Shin Megami Tensei X Fire Emblem.
There’s something so enjoyable about diving into a game that is unabashedly Japanese. I’ve both played and reviewed some games from the country before, and while some of them hit on everything vaguely anime but were still uninteresting, none of them put a smile on my face quite like Tokyo Mirage Sessions #FE.
Billed as a crossover between Shin Megami Tensei and Fire Emblem, TMS follows a group of teenaged popstar hopefuls who use their inner performing talent to defeat evil beings (known as Mirages) from another dimension hell-bent on turning the entire population of Tokyo into depressed, talentless, grey silhouettes. [Sounds like an everyday episode of Sailor Moon. ~Ed. Nick Tan]
After a haphazard encounter with one of these talent-sucking demons, you and your friends are recruited by a local talent agency, which doubles as a Mirage-fighting corporation. Basically, this is the Ghostbusters we deserve… but will never actually get.
You just don’t find this level of ridiculousness in American games. Every mainstream title is focused on being gritty and realistic (essentially copying the new Tomb Raider four times over), whereas TMS and its ilk never forget to be video games and fun ones at that.
Unfortunately, though, getting the bad out of the way first, it can take a long time to get to the fun. TMS is not short on cutscenes and encounters with heavy dialogue. So while I’m tempted to praise the game for its impressive length (it takes about six hours to get through the first chapter), I have to wonder how much of that playtime is sucked up by clicking through text boxes.
If you’re immediately interested in this story or otherwise captivated by anime, this won’t really be a problem, but I can see how these segments could lose people who just want to indulge in a turn-based JRPG without too much interference. That being said, once you break through this first segment of near-non-stop talking, you will be rewarded with near non-stop action.
For those of you expecting a smooth blend of TMS’ inspirations, you’ll soon find out this is much more of a Shin Megami Tensei game filled with Fire Emblem characters and references. Think Street Fighter X Tekken. As TMS is developed by Atlus, the studio behind Shin Megami Tensei, this shouldn’t be too surprising.
The point is, you’ll be playing a character traversing large dungeons and encountering mirages to battle in turn-based RPG combat—no tactically moving units around on a grid or anything like that. While some of the framework for how different combat moves interact with one another is taken from Fire Emblem, it will still feel like Shin Megami Tensei.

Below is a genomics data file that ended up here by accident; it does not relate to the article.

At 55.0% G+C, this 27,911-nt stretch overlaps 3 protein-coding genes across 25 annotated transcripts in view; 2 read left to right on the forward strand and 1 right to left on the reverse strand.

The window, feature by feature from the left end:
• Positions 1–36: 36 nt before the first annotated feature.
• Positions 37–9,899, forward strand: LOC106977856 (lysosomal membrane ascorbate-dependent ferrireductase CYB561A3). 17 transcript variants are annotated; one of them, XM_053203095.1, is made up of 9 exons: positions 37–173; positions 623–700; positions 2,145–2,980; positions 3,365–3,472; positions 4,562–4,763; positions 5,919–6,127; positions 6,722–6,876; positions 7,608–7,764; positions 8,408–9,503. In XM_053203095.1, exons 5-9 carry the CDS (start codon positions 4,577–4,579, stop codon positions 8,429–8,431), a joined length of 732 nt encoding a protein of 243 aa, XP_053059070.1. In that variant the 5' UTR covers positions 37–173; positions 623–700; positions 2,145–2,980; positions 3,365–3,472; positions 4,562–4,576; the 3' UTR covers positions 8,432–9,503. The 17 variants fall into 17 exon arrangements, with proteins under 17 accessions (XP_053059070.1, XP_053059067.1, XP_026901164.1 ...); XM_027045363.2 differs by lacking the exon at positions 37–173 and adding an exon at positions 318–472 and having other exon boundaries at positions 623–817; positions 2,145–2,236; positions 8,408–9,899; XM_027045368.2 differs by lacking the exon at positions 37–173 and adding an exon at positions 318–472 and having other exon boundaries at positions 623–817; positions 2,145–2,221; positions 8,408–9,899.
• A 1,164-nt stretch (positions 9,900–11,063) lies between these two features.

TMS does borrow Fire Emblem’s stat system, including its random stat-growth system: every time a character gains a level, they’ll get a random number of their stats increased by a random amount. While this may take away the freedom to build your characters how you want, it’s actually an enjoyable experience. Each level up is like opening a pack of trading cards, replicating the disappointment when you don’t get what you wanted, but also the sheer excitement when you pull that one rare for which you’ve been searching high and low.
This system might even be better-fit in a Shin Megami Tensei-style game. I find the stat gains to be the least interesting part of turn-based JRPGs, so I was fully willing to hand over the reins to RNGesus. The only thing I could really say against this is that it may hinder replayability.
Probably the best original aspect TMS brings to the table is in its session attacks. Given that we’ve already gone over the Tokyo and Mirage aspects, I’m led to believe that this title is simply three words that pertain to the game smashed together, rather than actually being a session of mirages in Tokyo, but I digress.
Almost every enemy will have a type of attack against which they are weak. Striking an enemy with such an attack will prompt one of your other party members to do a quick follow-up attack, sort of hitting them while they’re down, so long as they have an eligible chain attack. This attack can be further chained by your third party member depending on their skillset.
Once you unlock the ability to chain onto other enemies in the case of an overkill, the strategy of the game is ripped wide open. No longer are you just attacking the weakest enemy to thin their ranks, because now you can potentially kill multiple enemies in one fell swoop if you line up your chains correctly. Not only is this effective, it’s viscerally satisfying, and I found myself cheering at the screen when things went my way.
While this game has already released in Japan, it fizzled out for reasons I don’t understand. Tokyo Mirage Sessions #FE seems to be mostly faithful to both wildly popular games from which it draws inspiration. Hopefully it will find a second wind and catch on in NA and EU, as I’ve stumbled upon quite the treat with Tokyo Mirage Sessions.